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How to Make Marketing Operations the Backbone of Your Team

July 2, 2020

marketing-operations

Marketing teams have a series of moving parts that must work together to be successful.  

Expectations are higher than ever for marketers to drive sales and provide direct value to businesses. Since there are many teams and goals within marketing departments, there has to be someone who focuses on aligning these parts behind the scenes. They must make sure everyone is working efficiently and effectively toward a common goal.

This certain someone is the entire marketing operations team. 

Together, the marketing operations team juggles many tasks to ensure things run smoothly in marketing departments. People within this team hold different titles and have a wide range of responsibilities. Dive into the details below to learn more about this crucial part of marketing. 

What do marketing operations managers do? 

As budgets continue to be cut, marketers need to keep proving their value. While marketing is still a creative industry, more so than ever, marketing is metric-oriented with a greater focus on driving revenue. 

This shift has caused a need for more marketers that can enforce the process and track data and metrics, which traditionally was not a marketer’s main role. To fill this need, the role of the marketing operations manager was created to keep the creative-minded marketers on track. 

Marketing operations managers are crucial to their department as they prove marketing value to stakeholders. Other responsibilities of a marketing operations manager include:

  • Hiring talent 
  • Training employees 
  • Developing career paths
  • Planning campaigns 
  • Tracking projects 
  • Enforcing deadlines 
  • Communicating metrics with upper management
  • Creating processes 
  • Managing workflow 

The marketing operations manager has to collaborate with many different individuals when carrying out any of the above responsibilities.

What is a marketing operations specialist? 

A marketing operations specialist works below the marketing operations manager to assist with keeping the day-to-day functions of marketing running smoothly and efficiently. In this role, the specialist will be responsible for documenting all of the metrics and become an analytics expert for the marketing team.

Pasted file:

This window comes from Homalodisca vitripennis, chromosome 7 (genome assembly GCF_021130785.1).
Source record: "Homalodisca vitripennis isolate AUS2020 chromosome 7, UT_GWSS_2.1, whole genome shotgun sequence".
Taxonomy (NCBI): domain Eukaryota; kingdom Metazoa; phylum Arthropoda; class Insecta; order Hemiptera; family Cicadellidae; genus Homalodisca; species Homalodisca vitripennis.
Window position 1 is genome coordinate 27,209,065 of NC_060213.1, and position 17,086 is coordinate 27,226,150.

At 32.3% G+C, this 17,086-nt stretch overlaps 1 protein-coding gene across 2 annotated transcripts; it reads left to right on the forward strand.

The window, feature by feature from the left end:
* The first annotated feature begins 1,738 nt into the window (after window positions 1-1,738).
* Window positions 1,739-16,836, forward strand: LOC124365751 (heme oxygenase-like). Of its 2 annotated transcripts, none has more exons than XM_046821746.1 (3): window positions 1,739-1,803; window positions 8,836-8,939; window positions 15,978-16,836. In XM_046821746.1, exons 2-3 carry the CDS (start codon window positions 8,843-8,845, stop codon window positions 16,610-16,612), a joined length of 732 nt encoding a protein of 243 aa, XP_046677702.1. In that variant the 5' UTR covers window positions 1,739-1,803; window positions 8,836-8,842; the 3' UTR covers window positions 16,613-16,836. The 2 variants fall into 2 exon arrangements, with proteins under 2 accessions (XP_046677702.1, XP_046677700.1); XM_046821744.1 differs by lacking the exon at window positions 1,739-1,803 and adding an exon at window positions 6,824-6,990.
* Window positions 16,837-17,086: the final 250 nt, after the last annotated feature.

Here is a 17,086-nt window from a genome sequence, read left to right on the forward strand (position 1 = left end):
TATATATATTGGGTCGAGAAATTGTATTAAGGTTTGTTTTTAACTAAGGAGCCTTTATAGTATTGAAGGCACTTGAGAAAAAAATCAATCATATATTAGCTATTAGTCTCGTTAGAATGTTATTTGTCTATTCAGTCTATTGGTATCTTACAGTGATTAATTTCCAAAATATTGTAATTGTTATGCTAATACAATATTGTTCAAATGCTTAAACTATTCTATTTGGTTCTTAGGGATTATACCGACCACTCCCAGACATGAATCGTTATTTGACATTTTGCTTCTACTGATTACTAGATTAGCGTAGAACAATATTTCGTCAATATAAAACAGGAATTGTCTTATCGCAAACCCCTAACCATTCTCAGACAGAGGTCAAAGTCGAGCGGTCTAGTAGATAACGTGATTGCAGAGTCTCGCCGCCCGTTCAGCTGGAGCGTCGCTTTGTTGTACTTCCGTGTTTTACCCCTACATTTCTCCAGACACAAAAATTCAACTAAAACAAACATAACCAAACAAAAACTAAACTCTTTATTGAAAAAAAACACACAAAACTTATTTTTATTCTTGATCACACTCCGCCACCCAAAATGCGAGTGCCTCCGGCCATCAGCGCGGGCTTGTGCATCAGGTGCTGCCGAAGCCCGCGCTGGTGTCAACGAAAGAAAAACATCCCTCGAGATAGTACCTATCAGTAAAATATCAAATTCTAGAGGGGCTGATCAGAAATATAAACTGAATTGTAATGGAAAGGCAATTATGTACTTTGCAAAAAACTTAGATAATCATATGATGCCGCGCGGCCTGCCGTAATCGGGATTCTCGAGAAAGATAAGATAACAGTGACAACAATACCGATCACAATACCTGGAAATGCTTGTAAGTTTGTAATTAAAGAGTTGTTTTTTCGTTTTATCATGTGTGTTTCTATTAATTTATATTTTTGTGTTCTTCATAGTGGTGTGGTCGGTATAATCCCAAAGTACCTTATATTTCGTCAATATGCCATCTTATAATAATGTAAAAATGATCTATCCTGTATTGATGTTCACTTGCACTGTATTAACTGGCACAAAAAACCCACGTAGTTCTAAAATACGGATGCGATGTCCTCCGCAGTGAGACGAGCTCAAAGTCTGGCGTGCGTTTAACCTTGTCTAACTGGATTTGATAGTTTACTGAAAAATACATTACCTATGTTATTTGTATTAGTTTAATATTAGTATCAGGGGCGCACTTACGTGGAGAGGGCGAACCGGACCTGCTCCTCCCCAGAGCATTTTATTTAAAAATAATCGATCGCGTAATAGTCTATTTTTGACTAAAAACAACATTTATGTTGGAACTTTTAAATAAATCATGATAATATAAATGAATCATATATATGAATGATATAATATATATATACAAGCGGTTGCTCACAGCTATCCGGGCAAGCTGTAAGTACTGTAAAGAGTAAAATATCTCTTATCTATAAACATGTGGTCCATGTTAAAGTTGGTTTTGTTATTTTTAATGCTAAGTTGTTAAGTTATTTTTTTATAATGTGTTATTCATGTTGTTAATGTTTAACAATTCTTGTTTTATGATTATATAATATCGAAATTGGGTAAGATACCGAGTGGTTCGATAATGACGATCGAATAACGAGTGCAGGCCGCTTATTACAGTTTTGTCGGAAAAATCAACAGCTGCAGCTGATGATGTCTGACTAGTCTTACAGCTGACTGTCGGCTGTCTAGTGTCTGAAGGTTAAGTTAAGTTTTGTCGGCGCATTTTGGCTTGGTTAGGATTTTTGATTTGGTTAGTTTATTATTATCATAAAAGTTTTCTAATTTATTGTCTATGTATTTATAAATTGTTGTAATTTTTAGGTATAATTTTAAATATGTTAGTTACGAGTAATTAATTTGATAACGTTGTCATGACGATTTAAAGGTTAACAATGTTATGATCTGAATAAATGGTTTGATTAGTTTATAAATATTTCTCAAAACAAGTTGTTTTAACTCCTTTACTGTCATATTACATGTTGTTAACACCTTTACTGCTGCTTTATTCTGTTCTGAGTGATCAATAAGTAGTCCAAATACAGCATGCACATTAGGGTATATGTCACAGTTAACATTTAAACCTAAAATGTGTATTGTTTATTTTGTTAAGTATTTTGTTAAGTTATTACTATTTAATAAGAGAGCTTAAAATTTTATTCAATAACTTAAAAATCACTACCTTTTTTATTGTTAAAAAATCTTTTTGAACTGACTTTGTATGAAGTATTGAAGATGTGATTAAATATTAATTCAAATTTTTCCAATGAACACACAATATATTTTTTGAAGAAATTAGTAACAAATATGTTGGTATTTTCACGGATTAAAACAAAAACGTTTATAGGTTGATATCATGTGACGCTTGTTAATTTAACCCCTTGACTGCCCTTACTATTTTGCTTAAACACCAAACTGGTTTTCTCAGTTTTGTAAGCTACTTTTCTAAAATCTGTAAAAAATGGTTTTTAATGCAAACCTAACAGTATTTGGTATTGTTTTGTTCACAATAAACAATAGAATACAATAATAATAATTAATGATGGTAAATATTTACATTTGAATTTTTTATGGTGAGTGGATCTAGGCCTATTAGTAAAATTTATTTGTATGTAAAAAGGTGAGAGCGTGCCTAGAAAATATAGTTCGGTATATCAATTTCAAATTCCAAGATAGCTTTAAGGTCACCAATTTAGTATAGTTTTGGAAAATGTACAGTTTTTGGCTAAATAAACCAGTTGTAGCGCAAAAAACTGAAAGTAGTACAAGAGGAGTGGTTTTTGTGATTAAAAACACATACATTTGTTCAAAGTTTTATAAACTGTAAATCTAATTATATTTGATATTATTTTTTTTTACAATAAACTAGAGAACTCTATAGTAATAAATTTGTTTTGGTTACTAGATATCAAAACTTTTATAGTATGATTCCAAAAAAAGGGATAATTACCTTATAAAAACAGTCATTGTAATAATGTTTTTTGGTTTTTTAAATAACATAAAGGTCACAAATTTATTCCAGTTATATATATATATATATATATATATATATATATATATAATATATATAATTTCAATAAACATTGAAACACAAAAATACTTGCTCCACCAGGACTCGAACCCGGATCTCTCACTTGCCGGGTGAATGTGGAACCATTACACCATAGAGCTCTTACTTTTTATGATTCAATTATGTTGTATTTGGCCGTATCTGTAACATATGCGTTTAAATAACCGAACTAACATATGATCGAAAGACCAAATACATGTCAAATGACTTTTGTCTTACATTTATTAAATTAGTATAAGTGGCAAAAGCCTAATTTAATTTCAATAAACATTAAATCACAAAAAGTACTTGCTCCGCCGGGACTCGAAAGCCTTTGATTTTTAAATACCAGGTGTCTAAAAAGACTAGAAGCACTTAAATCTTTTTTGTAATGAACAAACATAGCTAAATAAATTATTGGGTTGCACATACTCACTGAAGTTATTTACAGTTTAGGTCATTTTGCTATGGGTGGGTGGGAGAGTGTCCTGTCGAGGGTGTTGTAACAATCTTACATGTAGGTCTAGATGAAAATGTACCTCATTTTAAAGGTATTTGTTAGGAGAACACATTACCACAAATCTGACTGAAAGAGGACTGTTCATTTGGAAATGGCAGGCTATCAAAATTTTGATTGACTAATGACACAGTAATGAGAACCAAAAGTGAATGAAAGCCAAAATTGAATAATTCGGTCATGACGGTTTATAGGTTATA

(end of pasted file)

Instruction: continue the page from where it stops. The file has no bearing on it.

Additionally, this role supports the sales funnel by creating processes and getting approvals from the marketing operations manager. Other responsibilities of a marketing operations specialist include: 

  • Analyzing marketing campaigns 
  • Partnering with customer teams to create processes 
  • Automating processes 
  • Recording data and metrics 
  • Supporting the marketing operations manager 
  • Providing insights based on data 
  • Handling requests for reports, sales tracking information, and data

Together the marketing operations manager and specialist work closely to ensure the marketing team is productive and successful. 

Marketing operations stakeholders  

There are four main stakeholders that the marketing operations team serves in order to prove that their team is efficient and working at a productive level. 

  • Chief Executive Officer (CEO): The CEO expects that the marketing operations team grows revenue, measures the marketing ROIs, and aligns marketing with the rest of the organization’s goals and initiatives.
  • Chief Information Officer (CIO): The CIO expects that the marketing operations team is using software tools to the best of their ability, controlling costs, and evolving strategies to keep up with technology.  
  • Chief Marketing Officer (CMO): The CMO expects that the marketing operations team aligns with sales, builds a marketing funnel, and creates a scalable process for the greater marketing team by using best in class technology.
  • Director of Marketing: The director of marketing expects that the marketing operations team works closely with the creative team to inform campaigns and then track the data and analytics of the campaign once it’s live. 

These stakeholders hold the marketing operations team accountable and have a high-level understanding of the greater company initiatives and goals. 

Must-have marketing operations processes  

It’s a good idea to break down the best practices and processes of marketing operations to get the full picture of what they really manage. 

“Teams are often reluctant to update their day-to-day management tools and processes. This challenge can be tackled by marketing operations teams.”

Georges Benoliel
Founder of NestApple

These nine processes break down the responsibilities of the marketing operations team and can help guide your team in determining the areas of the marketing team that need oversight and alignment.